After some time in the control panel, the arm whipped us out and did a large twisting loop down to the floor at the 6 o’clock hour, where there was a basic rubber dinosaur head with a few plants around it.  We stopped with the dino head (with full teeth exposed) literally inches from our faces (there may have been a speaker with a loud roar).  It was quite cool how I could go from an immersive control panel to roaring dinosaur inches from my face in a split second!  And with that, it was back to the load/unload.

While the other groups of two rode, I had a chance to chat with Tony Baxter.  There are two specific things I remember from that conversation.  First of all, he was talking about the technological breakthrough of the underwater trench scene.  Specifically, he was saying how most 3D was in theaters because of needing to get the viewing angle right and how hard that was in a moving vehicle.  I brought up the Amazing Adventures of Spiderman at Islands of Adventure, and Tony said that the animations for that ride only estimated where the ride vehicles SHOULD be. This was why the 3D sometimes felt out of sync.

This new technology that WDI developed dynamically adjusted the animation on screen to the exact movements of the KUKA arm.  I looked over to the next group of riders and was shocked!  As I mentioned, while I was on the ride, I was looking down a static trench the entire time.  When I was standing on the floor watching the next riders, the trench was moving all around!  When the KUKA arm went down, the far point of the trench went up!  It was amazing to watch. The trench never stopped moving (in perfect sync with the arm), yet while on the ride the trench did not appear to move at all…pretty cool!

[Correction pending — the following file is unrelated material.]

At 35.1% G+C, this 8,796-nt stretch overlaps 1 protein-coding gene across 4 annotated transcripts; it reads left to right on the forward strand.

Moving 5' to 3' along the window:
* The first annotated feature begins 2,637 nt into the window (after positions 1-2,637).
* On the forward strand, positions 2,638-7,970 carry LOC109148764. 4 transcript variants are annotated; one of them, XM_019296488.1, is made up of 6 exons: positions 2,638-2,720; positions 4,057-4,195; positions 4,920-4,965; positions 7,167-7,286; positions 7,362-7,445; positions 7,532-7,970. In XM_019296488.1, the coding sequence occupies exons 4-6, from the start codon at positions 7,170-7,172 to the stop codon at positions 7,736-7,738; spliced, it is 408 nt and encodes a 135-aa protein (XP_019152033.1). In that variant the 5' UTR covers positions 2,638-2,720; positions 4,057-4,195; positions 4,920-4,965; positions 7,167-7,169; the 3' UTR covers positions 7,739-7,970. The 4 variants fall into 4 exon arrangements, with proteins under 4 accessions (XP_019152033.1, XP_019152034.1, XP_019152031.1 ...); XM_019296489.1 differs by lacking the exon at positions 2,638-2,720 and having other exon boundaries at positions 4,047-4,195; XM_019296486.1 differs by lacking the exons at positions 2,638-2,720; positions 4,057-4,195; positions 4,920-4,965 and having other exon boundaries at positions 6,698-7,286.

Secondly, Tony mentioned that WDI had an exclusivity agreement with KUKA on an eight-passenger ride vehicle. I’m not sure how that specific agreement evolved (presumably it expired due to non-use), but according to industry sources, Universal Creative now have limited exclusive use of the KUKA technology. KUKA did come to life, though, in the Disney parks in much more minor ways. First, as a show element controlling the Anglerfish in Finding Nemo refurbishment of The Living Seas at Epcot, and secondly in Innovention’s Sum of All Thrills exhibit. Fun, no doubt, but a shell of what could have been.

A few other tidbits…as I mentioned, this was really just a demo.  WDI wasn’t quite sure what it was going to do with the arm.  They mentioned the concept of a KUKA arm on a track (see Harry Potter and the Forbidden Journey), but talked more about a constantly moving turntable with numerous KUKA arms attached.  It simplifies the ride system a bit, with the wheels never stop moving (speeds loading), yet around the massive round show building the arm would “insert” the riders into various experiences.


Over the ensuing months, I can tell you that the A&E Menu placeholder alternated between “Cars” and “Incredibles” on a regular basis.  WDI seemed genuinely more excited about the KUKA concept, but frankly they didn’t have a flushed out attraction idea.  Cars Land was pretty much fully flushed out and ready to roll…and eight years later, roll it did!

“Hey Accountaneer…without that WDI Overhead you hate, the blue sky group wouldn’t exist, and you wouldn’t have gotten to ride the KUKA arm!!!”  Yes, yes…I know…but fun to discuss though, no?

Whew, that was a long one.  Hope you enjoyed it.  Keep the comments coming and perhaps I’ll come up with a few more article topics!  Until next time…keep your pencils sharp and your beans counted!!!